Co-Creation Groups

Working with other people is tough. All day long I work with individuals, starting with me, who have friction and inefficiency before anybody else gets involved. At the same time, everyone I meet knows something I don't. And not just something. Everyone I meet has a whole world of knowledge I only have access to through them. It's a core Kairos principle that we can stand in the same place, at the same time, look in the same direction, and get a different experience of the world around us.

I began my professional career teaching third grade. Often when I told strangers what I did, I'd get responses like, "They must be so cute." One memorable day, a guy behind the counter responded with a look of compassion as he said, "Oooh, Tigers." Yes! I thought. Someone gets it. I wonder if he wants to be my friend.

Every year, my students asked for in-school parties: a Halloween party, Thanksgiving party. Parties for the winter solstice and accompanying religious festivals.

And I said, no, no, no. “This is school,” I’d pontificate, “This is no party; it is no disco; there is no fooling around. You've got a lot to learn.”

That’s what I said. What I didn’t want was an unruly hour or so where they reverted to the Hobbesian state of nasty and brutish. (They were always short. Couldn’t be helped.)

In truth, I didn’t think I could manage one effectively.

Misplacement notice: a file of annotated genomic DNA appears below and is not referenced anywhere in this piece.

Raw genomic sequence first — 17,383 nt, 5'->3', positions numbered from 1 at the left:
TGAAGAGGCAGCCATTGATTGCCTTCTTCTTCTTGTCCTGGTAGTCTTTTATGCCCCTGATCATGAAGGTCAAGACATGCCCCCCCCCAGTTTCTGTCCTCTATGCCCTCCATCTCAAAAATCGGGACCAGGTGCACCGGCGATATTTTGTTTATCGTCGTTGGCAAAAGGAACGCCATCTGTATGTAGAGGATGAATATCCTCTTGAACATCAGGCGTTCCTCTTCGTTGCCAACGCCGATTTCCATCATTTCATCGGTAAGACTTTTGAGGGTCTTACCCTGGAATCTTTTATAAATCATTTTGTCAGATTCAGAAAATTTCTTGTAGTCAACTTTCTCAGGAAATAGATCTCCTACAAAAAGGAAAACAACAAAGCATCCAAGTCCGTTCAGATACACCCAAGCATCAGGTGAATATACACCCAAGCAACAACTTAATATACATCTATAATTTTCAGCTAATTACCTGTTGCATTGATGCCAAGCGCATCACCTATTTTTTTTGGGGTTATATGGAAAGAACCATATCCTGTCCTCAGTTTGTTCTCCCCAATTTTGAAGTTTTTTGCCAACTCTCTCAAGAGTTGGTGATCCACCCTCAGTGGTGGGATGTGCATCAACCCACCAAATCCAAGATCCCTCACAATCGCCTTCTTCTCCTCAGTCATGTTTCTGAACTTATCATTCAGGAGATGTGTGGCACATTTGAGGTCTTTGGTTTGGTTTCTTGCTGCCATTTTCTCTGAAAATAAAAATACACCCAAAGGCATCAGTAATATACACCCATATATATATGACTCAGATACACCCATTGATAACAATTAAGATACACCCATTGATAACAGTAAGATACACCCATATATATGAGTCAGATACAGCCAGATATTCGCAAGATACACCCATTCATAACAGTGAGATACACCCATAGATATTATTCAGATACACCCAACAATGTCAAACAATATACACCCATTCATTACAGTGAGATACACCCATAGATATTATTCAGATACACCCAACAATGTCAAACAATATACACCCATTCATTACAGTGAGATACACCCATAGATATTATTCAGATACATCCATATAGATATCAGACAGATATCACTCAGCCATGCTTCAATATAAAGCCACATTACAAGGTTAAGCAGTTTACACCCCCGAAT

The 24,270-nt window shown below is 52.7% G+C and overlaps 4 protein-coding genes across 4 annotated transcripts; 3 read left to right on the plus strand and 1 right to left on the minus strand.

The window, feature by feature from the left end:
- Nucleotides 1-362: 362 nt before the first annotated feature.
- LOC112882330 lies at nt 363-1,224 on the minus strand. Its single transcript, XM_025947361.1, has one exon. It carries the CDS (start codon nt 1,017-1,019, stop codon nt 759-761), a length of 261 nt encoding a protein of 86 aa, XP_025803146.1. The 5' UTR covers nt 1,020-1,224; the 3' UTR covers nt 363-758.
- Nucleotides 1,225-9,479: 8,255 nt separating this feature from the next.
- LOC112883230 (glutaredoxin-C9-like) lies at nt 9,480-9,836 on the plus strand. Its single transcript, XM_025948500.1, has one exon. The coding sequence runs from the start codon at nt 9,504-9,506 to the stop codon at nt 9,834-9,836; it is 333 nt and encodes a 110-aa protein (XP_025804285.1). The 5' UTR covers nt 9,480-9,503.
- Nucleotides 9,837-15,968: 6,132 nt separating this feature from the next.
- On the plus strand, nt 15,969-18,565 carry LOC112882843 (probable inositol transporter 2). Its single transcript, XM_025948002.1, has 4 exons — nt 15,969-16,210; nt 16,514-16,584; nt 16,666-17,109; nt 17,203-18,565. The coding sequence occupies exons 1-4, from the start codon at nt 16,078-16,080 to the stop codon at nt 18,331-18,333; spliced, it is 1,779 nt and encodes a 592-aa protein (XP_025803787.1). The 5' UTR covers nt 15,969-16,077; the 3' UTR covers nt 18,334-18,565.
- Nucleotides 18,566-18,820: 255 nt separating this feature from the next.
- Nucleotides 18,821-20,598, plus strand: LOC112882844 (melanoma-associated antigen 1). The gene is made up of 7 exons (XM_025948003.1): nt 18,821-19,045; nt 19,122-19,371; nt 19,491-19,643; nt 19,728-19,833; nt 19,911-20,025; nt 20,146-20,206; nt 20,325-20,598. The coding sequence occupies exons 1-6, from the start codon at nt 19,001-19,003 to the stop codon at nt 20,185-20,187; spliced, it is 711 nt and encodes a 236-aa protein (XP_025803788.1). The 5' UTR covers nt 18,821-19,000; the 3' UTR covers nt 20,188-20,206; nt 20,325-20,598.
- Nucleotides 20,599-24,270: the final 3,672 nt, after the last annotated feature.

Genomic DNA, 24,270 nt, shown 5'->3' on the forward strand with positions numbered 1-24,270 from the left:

One afternoon in early February, however, Kari, Annabelle, and Katie stayed behind while the rest of the class left for Music.

“Mr. Sopper. May we have a Valentine’s party? We’ll take care of everything.”

“We’ll take care of everything.’ Those are the magic words,” I responded in spite of myself, “go ahead.”

The three of them brought their combined age of 27 to the task. They mobilized their fellow classmates, enlisted parents, outlined the project scope, defined the elements, and sourced supplies. On Valentines Day, I watched in delight as various supply chains ended in our classroom to be taken up and sorted.

At the appointed time, 25 nine-year-olds led by Kari, Annabelle, and Katie, together with the parent chaperones they had recruited, self-organized food, drink, valentines for all, had a happy, yet contained celebration. A good time was had by all. Even me.

Once again, I had a lot to learn. I was right: I couldn’t have pulled that off. However, they could. Kari, Annebelle, and Katie had a better understanding of what it took to make a successful party for a group of third graders than I did.

The people around us know things we don't. We won't know until we take the risk to find out.


Francis Sopper

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